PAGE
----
The Bronx

The Bronx

The Bronx

The Bronx

Synopsis

Home to the New York Yankees, the Bronx Zoo, and the Grand Concourse, the Bronx was at one time a haven for upwardly mobile second-generation immigrants eager to leave the crowded tenements of Manhattan in pursuit of the American dream. Once hailed as a "wonder borough" of beautiful homes, parks, and universities, the Bronx became -- during the 1960s and 1970s -- a national symbol of urban deterioration. Thriving neighborhoods that had long been home to generations of families dissolved under waves of arson, crime, and housing abandonment, turning blocks of apartment buildings into gutted, graffiti-covered shells and empty, trash-filled lots. In this revealing history of the Bronx, Evelyn Gonzalez describes how the once-infamous New York City borough underwent one of the most successful and inspiring community revivals in American history. From its earliest beginnings as a loose cluster of commuter villages to its current status as a densely populated home for New York's growing and increasingly more diverse African American and Hispanic populations, this book shows how the Bronx interacted with and was affected by the rest of New York City as it grew from a small colony on the tip of Manhattan into a sprawling metropolis. This is the story of the clattering of elevated subways and the cacophony of crowded neighborhoods, the heady optimism of industrial progress and the despair of economic recession, and the vibrancy of ethnic cultures and the resilience of local grassroots coalitions crucial to the borough's rejuvenation. In recounting the varied and extreme transformations this remarkable community has undergone, Evelyn Gonzalez argues that it was not racial discrimination, rampant crime, postwar liberalism, or big government that was to blame for the urban crisis that assailed the Bronx during the late 1960s. Rather, the decline was inextricably connected to the same kinds of social initiatives, economic transactions, political decisions, and simple human choices that had once been central to the development and vitality of the borough. Although the history of the Bronx is unquestionably a success story, crime, poverty, and substandard housing still afflict the community today. Yet the process of building and rebuilding carries on, and the revitalization of neighborhoods and a resurgence of economic growth continue to offer hope for the future.

Excerpt

The home of the Yankees, the Bronx Zoo, and the Cross-Bronx Expressway, the Bronx is New York City's northernmost borough (see map 1.1). It was once known for Fort Apache—the police precinct immortalized on film—and Charlotte Street—the place where Presidents Carter and Reagan saw what urban decay really was. During the 1960s and 1970s, the Bronx became a national symbol of urban deterioration. Neighborhoods that had held generations of Bronx families disappeared under waves of arson, crime, and housing abandonment, with solid blocks of brick apartment buildings turning into rubble-filled empty acres. The Bronx is also known for racial change and white flight. The South Bronx, in particular, went from being two-thirds white in 1950 to two-thirds African American and Hispanic by 1960. Forty years later, by 2000, the entire borough was almost all of black and Spanish-speaking ancestry.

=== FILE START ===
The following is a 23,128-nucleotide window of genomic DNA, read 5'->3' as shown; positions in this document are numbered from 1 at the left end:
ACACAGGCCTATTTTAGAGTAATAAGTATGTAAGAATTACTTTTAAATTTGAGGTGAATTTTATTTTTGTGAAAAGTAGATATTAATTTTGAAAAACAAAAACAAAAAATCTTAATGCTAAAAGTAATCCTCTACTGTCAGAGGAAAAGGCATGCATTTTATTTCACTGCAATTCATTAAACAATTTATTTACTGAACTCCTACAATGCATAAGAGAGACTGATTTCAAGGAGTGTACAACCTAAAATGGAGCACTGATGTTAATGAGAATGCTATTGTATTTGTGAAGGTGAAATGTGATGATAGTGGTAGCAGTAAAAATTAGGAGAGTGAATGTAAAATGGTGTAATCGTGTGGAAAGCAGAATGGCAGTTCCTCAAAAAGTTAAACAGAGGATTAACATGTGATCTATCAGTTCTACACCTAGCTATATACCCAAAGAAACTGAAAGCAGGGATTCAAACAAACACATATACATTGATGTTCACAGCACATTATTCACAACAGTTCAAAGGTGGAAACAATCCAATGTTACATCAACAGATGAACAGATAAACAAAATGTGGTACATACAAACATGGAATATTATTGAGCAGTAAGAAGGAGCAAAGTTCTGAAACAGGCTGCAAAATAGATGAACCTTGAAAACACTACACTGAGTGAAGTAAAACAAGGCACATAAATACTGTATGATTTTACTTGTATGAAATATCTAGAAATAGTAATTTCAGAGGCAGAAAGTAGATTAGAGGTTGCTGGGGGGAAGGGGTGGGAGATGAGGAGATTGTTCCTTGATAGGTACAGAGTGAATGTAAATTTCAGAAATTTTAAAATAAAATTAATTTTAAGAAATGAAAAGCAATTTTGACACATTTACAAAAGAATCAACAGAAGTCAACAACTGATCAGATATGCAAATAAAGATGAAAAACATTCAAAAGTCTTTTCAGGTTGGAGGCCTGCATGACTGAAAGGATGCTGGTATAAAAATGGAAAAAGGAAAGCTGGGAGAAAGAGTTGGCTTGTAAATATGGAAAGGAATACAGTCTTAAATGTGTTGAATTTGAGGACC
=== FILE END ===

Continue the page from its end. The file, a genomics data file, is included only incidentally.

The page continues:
While the image of poverty and decay still lingers, the borough has undergone an “astonishing recovery” and a “tremendous community revival.” In recognition, the National Civic League gave the Bronx its “AllAmerica City” award in 1997. Getting this award “is literally man bites dog,” said Bronx Borough President Fernando Ferrer. “Over a decade ago, the Bronx was everybody's idea of urban failure. Now it's a national example of what you can do to revive cities.”

There is more to the Bronx than just its decline and resurgence. The borough has a long history of urban development, neighborhood change, and population movements, all key elements in the devastation and subsequent revival that occurred. This study contends that the very process of urban growth and community creation, within which space and structures were commodities for sale and profit as well as accommodations for waves of different ethnic and racial groups and classes, engendered the conditions . . .

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